Also, bilingual education is back on the ballot 18 years after California voters passed Prop.227 in 1998. The proposition mandated that ESL students be taught in English only, rather than in bilingual programs, which instructed students primarily in their native language while they gradually picked up enough English to enter mainstream classes. Supporters want to “make it easier for schools to establish bilingual programs for both English learners and native English speakers seeking to gain fluency in a foreign language.” But there are forces that maintain that Prop 227 worked, including Latinos who were frustrated that their children were “getting caught in essentially Spanish-only classrooms where they never became adept at English.” To learn more, go here -

Can civic education save America? Robert Pondiscio, Senior Fellow at the Thomas B. Fordham Institute, certainly thinks so and he makes a good case for it. He sums up his argument:

I have often observed that the first and most important relationship a child builds with a civic institution is with his or her school… It is not an overstatement to suggest that if we are threatened by intolerance and slouching toward authoritarianism, the civic mission of education is elevated—immediately and urgently—not merely to a priority for education itself, but something very much like a matter of national security.

To read Pondiscio’s compelling piece, go to

The problem with our schools of education is an ongoing theme in this newsletter. The latest installment is from our friends at the National Council on Teacher Quality. In a report released in late July, Michigan State University professor William H. Schmidt and his colleagues “look at the mathematics that American middle school teachers took during their teacher preparation and produce some hard evidence of prevailing substandard preparation.”

This latest study looks more closely at US preparation, examining how many US programs deliver this essential content. Even on this basic question, Schmidt finds enormous, inexplicable variations among institutions in what they consider to be essential content. Schmidt estimates that only about a third of America's middle school teachers took coursework addressing this content. For the rest of teachers, a sizeable portion of the content never gets covered. Compare that to some of our international counterparts which include a number of countries where 80 percent of all teachers learned essential content.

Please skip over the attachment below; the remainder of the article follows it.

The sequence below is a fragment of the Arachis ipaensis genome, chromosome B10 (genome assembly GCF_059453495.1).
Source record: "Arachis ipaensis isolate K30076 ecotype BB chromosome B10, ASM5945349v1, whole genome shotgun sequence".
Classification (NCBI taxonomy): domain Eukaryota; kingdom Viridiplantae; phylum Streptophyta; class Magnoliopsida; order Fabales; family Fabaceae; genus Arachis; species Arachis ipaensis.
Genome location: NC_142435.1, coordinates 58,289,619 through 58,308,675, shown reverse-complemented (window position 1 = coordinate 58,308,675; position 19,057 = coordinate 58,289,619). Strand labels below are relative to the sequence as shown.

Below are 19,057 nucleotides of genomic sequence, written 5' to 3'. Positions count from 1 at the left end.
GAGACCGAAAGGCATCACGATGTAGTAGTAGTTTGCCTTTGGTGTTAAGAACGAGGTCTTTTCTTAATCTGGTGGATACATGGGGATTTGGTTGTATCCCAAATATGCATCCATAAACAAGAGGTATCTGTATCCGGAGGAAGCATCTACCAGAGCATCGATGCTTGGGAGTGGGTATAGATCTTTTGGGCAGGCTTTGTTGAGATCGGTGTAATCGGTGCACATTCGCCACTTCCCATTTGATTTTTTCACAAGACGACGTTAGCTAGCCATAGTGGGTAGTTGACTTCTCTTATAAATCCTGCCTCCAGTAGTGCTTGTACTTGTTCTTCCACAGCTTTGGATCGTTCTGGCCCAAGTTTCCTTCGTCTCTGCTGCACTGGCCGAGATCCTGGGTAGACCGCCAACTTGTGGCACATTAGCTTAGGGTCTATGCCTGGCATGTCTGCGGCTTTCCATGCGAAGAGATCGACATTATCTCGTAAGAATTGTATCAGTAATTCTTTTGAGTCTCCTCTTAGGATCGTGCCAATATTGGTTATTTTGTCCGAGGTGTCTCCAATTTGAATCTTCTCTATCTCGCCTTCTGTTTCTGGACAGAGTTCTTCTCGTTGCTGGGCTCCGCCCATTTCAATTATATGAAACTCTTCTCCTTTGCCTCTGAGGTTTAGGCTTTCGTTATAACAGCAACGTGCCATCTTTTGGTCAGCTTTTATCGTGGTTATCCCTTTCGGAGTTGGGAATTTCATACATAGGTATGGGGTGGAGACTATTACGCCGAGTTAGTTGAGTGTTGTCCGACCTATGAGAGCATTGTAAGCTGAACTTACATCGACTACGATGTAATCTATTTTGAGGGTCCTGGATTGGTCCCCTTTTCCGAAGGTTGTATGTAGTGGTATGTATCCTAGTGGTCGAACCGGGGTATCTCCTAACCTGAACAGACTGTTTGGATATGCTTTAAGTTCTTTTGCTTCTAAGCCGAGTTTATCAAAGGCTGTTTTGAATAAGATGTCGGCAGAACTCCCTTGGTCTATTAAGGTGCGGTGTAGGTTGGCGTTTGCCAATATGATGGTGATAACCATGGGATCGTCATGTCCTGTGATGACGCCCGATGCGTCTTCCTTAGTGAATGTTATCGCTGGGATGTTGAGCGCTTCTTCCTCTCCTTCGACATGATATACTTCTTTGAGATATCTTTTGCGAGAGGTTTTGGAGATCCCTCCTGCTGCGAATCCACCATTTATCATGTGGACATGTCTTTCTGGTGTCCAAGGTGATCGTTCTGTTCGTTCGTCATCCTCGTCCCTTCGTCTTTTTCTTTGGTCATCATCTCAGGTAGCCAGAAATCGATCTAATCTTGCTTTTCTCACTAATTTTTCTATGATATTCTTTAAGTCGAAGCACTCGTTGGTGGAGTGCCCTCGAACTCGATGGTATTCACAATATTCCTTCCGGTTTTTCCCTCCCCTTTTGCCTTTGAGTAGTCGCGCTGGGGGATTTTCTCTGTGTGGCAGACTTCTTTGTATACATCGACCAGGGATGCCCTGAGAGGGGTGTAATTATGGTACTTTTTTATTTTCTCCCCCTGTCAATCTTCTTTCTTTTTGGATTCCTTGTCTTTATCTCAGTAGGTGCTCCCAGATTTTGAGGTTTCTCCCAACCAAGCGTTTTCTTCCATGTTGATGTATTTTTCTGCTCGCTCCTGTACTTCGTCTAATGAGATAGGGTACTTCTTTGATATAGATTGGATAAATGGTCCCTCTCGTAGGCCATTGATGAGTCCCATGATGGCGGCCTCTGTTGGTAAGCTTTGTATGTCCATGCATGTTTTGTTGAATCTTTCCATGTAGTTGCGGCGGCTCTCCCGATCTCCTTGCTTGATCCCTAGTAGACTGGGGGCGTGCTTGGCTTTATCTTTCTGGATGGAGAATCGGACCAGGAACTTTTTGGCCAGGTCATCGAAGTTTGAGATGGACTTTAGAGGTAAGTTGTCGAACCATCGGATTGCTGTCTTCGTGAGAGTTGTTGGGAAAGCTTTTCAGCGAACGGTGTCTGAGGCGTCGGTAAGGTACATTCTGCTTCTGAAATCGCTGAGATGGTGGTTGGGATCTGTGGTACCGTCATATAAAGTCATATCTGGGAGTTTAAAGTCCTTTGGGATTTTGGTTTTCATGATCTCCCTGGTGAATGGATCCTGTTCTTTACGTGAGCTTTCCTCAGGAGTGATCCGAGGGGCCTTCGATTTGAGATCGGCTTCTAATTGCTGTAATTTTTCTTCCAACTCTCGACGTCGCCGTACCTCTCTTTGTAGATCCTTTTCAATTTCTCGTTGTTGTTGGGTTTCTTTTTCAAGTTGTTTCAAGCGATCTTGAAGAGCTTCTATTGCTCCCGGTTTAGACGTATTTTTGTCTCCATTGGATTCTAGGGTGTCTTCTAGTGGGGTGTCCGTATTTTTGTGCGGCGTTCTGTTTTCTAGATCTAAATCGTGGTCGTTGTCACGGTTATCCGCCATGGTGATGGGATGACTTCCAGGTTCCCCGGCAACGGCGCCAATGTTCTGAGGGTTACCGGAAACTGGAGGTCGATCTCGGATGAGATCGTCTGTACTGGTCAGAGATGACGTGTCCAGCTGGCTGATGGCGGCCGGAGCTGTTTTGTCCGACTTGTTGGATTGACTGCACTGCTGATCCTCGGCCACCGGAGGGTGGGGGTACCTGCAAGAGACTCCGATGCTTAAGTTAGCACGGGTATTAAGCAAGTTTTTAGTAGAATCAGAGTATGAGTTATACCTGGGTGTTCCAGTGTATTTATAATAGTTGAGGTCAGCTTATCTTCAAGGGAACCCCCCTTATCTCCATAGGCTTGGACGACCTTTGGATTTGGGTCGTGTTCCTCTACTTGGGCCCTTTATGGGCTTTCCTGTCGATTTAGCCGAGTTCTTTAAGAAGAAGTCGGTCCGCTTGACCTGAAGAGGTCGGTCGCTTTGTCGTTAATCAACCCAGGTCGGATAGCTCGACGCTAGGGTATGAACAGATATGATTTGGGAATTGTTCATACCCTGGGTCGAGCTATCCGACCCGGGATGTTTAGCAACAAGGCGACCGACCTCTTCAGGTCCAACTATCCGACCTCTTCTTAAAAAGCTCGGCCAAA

The educational savings account battle rages on in Nevada. On July 29th, both defenders and opponents of a school choice law passed by the 2015 Nevada Legislature “drew equal optimism from the pointed questions… during two state Supreme Court hearings over the controversial measure’s constitutionality.”

The seven justices carefully avoided offering a clear indication of how they eventually will rule. But each took their turn grilling attorneys on whether the law illegally diverts money from funds deemed sufficient by the Nevada Legislature to fund public schools, or if it is in conflict with a constitutional prohibition against taxpayer dollars being used for sectarian purposes.

While the rulings will come at a later date, the oral arguments emboldened both proponents and critics of the legislation.

CTEN has three Facebook pages. If you have a Facebook account, we urge you to visit ours and let us know your thoughts. Having a dialogue among teachers is an effective way to spread information and share our experiences and ideas. Our original Facebook page can be found here   Our second page, which deals with teacher evaluation and transparency, can be accessed here -   Our newest page is Teachers for School Choice and can be accessed here -

In any event, if you enjoy these letters and find them informative, please pass them along to your colleagues. We know that there are many independent-minded teachers in California who are looking for alternative sources of information. Many thanks, as always, for your interest and support.

Larry Sand
CTEN President